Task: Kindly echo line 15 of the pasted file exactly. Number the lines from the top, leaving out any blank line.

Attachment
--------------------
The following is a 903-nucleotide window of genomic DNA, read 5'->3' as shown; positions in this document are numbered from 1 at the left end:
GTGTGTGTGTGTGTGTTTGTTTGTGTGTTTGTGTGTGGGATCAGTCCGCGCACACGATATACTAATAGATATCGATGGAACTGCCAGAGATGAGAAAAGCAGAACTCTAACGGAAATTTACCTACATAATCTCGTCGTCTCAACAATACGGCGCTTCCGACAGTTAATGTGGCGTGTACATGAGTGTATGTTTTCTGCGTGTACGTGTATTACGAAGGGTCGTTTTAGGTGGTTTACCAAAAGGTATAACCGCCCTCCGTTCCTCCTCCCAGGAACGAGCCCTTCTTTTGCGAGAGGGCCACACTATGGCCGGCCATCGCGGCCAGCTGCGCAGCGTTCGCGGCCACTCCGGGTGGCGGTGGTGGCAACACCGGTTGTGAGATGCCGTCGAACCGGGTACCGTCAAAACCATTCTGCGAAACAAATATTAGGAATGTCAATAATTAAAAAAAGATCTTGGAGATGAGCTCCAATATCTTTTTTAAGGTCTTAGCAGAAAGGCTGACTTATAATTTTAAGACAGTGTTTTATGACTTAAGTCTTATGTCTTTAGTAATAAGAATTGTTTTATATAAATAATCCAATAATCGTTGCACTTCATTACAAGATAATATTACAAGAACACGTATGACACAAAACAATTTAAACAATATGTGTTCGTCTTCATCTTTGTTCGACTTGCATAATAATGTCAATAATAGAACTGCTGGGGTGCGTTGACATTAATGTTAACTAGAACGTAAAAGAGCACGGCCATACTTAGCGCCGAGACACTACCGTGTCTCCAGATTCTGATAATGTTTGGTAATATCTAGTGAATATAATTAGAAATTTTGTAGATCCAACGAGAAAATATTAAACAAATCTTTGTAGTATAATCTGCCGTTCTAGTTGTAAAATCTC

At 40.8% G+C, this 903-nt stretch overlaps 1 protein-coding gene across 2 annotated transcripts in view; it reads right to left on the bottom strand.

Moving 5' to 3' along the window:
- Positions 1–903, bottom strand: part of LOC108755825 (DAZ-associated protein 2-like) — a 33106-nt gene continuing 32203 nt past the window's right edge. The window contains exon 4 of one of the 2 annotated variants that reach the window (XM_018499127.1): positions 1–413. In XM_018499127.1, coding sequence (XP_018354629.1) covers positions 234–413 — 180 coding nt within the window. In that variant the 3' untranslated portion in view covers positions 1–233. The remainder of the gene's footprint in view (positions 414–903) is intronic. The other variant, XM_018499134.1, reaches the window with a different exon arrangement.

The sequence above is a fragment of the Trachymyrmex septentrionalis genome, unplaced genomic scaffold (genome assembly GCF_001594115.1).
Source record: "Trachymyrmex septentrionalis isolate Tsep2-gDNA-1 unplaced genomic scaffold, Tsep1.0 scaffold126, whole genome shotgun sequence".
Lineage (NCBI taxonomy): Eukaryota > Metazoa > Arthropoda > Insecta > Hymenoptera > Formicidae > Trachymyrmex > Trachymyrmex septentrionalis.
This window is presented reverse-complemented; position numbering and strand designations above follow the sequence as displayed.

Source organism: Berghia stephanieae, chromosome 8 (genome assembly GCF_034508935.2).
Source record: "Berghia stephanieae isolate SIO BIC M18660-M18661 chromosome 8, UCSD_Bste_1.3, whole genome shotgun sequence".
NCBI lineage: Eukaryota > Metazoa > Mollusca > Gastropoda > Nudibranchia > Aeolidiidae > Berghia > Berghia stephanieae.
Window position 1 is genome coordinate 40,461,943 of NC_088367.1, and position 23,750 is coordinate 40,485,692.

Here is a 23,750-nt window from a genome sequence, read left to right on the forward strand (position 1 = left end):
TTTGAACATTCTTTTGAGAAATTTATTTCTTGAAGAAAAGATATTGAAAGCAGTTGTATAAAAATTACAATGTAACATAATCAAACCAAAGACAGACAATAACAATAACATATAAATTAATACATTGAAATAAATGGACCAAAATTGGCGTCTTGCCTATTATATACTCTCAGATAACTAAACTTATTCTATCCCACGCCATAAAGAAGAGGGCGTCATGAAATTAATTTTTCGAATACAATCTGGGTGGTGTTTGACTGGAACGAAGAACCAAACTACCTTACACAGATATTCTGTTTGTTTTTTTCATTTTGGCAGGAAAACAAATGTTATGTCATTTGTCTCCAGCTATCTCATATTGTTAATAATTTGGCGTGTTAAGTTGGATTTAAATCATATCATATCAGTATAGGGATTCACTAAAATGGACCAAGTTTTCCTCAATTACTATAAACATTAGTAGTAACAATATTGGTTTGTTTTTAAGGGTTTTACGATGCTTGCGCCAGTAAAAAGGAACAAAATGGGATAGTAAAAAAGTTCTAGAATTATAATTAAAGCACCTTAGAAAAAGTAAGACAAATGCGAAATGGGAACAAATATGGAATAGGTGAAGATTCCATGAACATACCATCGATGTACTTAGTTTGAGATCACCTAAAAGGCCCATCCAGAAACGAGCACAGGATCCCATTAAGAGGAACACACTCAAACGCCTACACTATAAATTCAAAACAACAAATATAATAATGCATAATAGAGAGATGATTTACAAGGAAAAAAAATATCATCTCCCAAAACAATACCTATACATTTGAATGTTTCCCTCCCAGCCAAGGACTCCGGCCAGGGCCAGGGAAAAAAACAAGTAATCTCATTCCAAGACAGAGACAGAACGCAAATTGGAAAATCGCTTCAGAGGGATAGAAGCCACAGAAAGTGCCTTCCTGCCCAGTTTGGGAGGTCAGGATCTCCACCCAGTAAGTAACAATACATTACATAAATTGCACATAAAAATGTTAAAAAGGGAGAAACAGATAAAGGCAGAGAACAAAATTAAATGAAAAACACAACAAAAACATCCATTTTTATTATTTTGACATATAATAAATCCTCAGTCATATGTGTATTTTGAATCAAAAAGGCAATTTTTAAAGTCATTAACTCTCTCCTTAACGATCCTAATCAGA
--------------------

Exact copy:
TTTGAACATTCTTTTGAGAAATTTATTTCTTGAAGAAAAGATATTGAAAGCAGTTGTATAAAAATTACAATGTAACATAATCAAACCAAAGACAGACAATAACAATAACATATAAATTAATACATTGAAATAAATGGACCAAAATTGGCGTCTTGCCTATTATATACTCTCAGATAACTAAACTTATTCTATCCCACGCCATAAAGAAGAGGGCGTCATGAAATTAATTTTTCGAATACAATCTGGGTGGTGTTTGACTGGAACGAAGAACCAAACTACCTTACACAGATATTCTGTTTGTTTTTTTCATTTTGGCAGGAAAACAAATGTTATGTCATTTGTCTCCAGCTATCTCATATTGTTAATAATTTGGCGTGTTAAGTTGGATTTAAATCATATCATATCAGTATAGGGATTCACTAAAATGGACCAAGTTTTCCTCAATTACTATAAACATTAGTAGTAACAATATTGGTTTGTTTTTAAGGGTTTTACGATGCTTGCGCCAGTAAAAAGGAACAAAATGGGATAGTAAAAAAGTTCTAGAATTATAATTAAAGCACCTTAGAAAAAGTAAGACAAATGCGAAATGGGAACAAATATGGAATAGGTGAAGATTCCATGAACATACCATCGATGTACTTAGTTTGAGATCACCTAAAAGGCCCATCCAGAAACGAGCACAGGATCCCATTAAGAGGAACACACTCAAACGCCTACACTATAAATTCAAAACAACAAATATAATAATGCATAATAGAGAGATGATTTACAAGGAAAAAAAATATCATCTCCCAAAACAATACCTATACATTTGAATGTTTCCCTCCCAGCCAAGGACTCCGGCCAGGGCCAGGGAAAAAAACAAGTAATCTCATTCCAAGACAGAGACAGAACGCAAATTGGAAAATCGCTTCAGAGGGATAGAAGCCACAGAAAGTGCCTTCCTGCCCAGTTTGGGAGGTCAGGATCTCCACCCAGTAAGTAACAATACATTACATAAATTGCACATAAAAATGTTAAAAAGGGAGAAACAGATAAAGGCAGAGAACAAAATTAAATGAAAAACACAACAAAAACATCCATTTTTATTATTTTGACATATAATAAATCCTCAGTCATATGTGTATTTTGAATCAAAAAGGCAATTTTTAAAGTCATTAACTCTCTCCTTAACGATCCTAATCAGA